While there are various forms of elder abuse such as psychological and physical abuse, financial abuse is the most common to come to the attention of the legal profession. Common ploys involve improper dealings via an enduring power of attorney, misusing electronic PIN access to bank accounts, coercion in will making and improper dealings with real estate.
Unfortunately, very few cases of financial abuse result in criminal prosecution. Civil address via the equity division of the Supreme Court is the most common but difficulties arise when the victim lacks mental capacity to give coherent evidence e.g. the property was not a gift but fraudulently obtained.
In Smith v Smith a recent Supreme Court case the second wife, under a power of attorney, used her husband’s assets and money for unauthorised, extravagant expenses such as holidays, gambling and jewellery and also to benefit her family members to the detriment of her husband and his estate. The Court found she had breached her fiduciary duties towards her husband and ordered appropriate redress.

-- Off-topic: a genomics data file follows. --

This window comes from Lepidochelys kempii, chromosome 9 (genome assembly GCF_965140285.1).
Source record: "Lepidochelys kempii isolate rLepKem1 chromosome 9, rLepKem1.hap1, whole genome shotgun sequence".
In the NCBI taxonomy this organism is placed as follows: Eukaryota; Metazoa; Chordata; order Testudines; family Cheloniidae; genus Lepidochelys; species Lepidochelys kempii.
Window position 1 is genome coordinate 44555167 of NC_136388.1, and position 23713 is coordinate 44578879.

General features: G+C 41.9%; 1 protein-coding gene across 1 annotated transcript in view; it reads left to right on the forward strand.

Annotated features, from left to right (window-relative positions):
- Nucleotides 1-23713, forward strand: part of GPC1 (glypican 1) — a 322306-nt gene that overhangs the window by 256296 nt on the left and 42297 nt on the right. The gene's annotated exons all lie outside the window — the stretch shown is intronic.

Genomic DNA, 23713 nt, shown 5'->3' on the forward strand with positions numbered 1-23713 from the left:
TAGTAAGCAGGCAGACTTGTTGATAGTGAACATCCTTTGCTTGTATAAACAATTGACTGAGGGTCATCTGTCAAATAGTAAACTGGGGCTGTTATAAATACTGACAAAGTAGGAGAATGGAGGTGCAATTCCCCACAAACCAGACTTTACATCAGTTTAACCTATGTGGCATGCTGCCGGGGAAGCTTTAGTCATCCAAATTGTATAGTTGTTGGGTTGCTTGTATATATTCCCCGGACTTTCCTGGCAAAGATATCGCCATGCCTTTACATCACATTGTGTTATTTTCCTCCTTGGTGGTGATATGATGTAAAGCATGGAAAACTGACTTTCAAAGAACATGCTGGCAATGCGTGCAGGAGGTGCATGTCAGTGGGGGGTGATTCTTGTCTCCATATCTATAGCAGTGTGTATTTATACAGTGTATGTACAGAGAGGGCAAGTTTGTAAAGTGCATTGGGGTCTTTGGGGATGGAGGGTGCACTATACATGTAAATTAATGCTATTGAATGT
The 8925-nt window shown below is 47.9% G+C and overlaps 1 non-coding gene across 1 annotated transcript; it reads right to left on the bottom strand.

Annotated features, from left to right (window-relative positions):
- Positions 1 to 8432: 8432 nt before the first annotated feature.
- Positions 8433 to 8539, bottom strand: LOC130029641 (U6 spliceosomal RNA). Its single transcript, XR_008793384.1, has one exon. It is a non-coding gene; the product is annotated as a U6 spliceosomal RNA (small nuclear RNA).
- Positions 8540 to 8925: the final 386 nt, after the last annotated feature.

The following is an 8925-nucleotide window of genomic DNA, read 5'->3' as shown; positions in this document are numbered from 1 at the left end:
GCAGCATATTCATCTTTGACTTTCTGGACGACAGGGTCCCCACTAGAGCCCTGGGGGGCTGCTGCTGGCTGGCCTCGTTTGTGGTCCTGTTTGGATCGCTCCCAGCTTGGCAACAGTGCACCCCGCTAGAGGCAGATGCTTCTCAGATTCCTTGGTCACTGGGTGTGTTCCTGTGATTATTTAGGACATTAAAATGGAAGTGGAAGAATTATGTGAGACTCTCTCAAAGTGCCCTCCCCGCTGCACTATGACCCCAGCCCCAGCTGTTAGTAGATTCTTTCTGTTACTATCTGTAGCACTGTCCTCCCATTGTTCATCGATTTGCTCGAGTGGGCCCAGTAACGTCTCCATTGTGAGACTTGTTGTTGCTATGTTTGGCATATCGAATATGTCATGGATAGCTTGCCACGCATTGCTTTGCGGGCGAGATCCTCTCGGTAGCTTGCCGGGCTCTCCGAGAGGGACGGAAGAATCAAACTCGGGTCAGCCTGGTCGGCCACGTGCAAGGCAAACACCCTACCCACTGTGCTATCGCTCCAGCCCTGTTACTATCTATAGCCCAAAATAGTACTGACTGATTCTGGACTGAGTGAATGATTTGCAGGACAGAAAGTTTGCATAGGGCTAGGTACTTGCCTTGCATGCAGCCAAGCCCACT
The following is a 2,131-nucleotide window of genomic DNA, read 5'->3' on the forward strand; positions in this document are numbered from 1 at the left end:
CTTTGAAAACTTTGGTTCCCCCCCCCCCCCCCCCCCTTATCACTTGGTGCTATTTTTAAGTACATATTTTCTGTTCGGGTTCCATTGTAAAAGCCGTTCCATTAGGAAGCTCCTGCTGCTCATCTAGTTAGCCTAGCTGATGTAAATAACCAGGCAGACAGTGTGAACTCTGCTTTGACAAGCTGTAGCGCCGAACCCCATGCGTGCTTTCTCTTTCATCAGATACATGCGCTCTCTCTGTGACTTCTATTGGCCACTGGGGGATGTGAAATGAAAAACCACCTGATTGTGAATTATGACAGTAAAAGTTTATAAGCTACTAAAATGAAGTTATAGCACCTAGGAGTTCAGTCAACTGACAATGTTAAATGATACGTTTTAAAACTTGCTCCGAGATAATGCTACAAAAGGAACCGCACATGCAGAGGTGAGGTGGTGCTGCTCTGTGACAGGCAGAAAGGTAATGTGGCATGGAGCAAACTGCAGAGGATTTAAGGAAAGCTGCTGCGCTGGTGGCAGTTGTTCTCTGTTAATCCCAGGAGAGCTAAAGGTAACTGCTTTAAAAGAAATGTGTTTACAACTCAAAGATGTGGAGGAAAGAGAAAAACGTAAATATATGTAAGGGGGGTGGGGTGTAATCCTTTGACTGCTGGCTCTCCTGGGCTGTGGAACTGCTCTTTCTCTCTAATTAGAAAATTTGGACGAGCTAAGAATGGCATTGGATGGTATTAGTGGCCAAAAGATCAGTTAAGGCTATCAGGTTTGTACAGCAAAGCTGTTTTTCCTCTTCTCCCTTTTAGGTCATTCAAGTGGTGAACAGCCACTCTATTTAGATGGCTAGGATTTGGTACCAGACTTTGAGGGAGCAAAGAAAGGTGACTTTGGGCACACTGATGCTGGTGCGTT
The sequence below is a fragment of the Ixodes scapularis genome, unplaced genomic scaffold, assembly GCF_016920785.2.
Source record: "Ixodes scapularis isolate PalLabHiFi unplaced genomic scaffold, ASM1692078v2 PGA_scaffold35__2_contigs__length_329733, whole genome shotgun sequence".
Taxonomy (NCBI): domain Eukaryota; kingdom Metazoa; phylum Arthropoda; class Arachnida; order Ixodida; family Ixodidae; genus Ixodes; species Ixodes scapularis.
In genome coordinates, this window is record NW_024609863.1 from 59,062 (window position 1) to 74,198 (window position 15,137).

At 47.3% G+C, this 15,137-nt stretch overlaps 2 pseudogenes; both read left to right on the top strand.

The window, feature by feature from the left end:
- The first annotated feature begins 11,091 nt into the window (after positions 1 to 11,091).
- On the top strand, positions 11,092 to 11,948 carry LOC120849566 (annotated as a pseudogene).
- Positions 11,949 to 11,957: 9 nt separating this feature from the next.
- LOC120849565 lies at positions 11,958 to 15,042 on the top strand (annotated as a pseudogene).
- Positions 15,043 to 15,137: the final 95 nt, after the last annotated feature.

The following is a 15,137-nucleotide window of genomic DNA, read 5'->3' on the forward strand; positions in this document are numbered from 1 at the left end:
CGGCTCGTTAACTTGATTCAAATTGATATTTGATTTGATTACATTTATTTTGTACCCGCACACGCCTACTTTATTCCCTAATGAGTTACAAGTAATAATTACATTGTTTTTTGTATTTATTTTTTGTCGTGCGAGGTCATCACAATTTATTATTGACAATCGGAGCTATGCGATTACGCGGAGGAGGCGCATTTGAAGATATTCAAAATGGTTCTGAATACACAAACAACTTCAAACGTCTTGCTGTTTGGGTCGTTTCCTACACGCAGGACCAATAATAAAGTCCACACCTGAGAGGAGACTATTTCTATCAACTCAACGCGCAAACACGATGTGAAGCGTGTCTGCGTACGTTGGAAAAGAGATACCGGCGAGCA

Proposals have been made to the Australian Law Reform Commission enquiry extending the “forfeiture rule” to elder abuse. The forfeiture rule states that if someone causes the death of another they cannot benefit from their death. In relation to inheritance law this means that such persons are disqualified from inheriting from the deceased’s estate. In the USA the forfeiture rule has been extended in several states to cover financial or physical abuse to disqualify persons from inheriting in such situations. It is proposed that similar legislation be introduced in Australia to disinherit beneficiaries who have been guilty of financial or physical abuse of the elderly.
A National Plan to combat elder abuse is being developed by the Australian Commonwealth and States. It is timely to start a national conversation about the extension of the forfeiture rule to underserving beneficiaries which could act as a deterrent to abusive behavior.